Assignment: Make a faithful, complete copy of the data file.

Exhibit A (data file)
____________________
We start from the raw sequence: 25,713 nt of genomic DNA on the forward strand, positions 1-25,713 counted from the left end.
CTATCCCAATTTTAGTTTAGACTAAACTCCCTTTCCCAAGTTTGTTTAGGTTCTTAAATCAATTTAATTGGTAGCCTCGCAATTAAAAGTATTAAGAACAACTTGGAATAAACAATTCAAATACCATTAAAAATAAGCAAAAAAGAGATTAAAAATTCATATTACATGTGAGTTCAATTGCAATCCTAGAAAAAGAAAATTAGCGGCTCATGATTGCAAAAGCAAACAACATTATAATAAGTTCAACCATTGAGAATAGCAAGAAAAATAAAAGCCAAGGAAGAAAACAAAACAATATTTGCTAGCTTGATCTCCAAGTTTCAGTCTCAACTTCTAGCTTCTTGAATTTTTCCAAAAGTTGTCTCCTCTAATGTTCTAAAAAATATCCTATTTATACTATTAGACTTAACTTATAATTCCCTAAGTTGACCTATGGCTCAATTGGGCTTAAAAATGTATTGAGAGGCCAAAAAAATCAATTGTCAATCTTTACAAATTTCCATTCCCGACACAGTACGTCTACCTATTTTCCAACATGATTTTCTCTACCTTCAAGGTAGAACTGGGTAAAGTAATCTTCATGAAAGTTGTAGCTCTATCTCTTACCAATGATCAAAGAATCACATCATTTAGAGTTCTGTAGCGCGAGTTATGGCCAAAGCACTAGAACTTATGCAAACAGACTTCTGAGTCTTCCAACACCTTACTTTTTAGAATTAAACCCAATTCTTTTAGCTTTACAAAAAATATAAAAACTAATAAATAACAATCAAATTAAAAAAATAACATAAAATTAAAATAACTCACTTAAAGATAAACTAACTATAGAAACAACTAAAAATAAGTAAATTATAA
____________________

We start from the raw sequence: 25,713 nt of genomic DNA on the forward strand, positions 1-25,713 counted from the left end.
CTATCCCAATTTTAGTTTAGACTAAACTCCCTTTCCCAAGTTTGTTTAGGTTCTTAAATCAATTTAATTGGTAGCCTCGCAATTAAAAGTATTAAGAACAACTTGGAATAAACAATTCAAATACCATTAAAAATAAGCAAAAAAGAGATTAAAAATTCATATTACATGTGAGTTCAATTGCAATCCTAGAAAAAGAAAATTAGCGGCTCATGATTGCAAAAGCAAACAACATTATAATAAGTTCAACCATTGAGAATAGCAAGAAAAATAAAAGCCAAGGAAGAAAACAAAACAATATTTGCTAGCTTGATCTCCAAGTTTCAGTCTCAACTTCTAGCTTCTTGAATTTTTCCAAAAGTTGTCTCCTCTAATGTTCTAAAAAATATCCTATTTATACTATTAGACTTAACTTATAATTCCCTAAGTTGACCTATGGCTCAATTGGGCTTAAAAATGTATTGAGAGGCCAAAAAAATCAATTGTCAATCTTTACAAATTTCCATTCCCGACACAGTACGTCTACCTATTTTCCAACATGATTTTCTCTACCTTCAAGGTAGAACTGGGTAAAGTAATCTTCATGAAAGTTGTAGCTCTATCTCTTACCAATGATCAAAGAATCACATCATTTAGAGTTCTGTAGCGCGAGTTATGGCCAAAGCACTAGAACTTATGCAAACAGACTTCTGAGTCTTCCAACACCTTACTTTTTAGAATTAAACCCAATTCTTTTAGCTTTACAAAAAATATAAAAACTAATAAATAACAATCAAATTAAAAAAATAACATAAAATTAAAATAACTCACTTAAAGATAAACTAACTATAGAAACAACTAAAAATAAGTAAATTATAA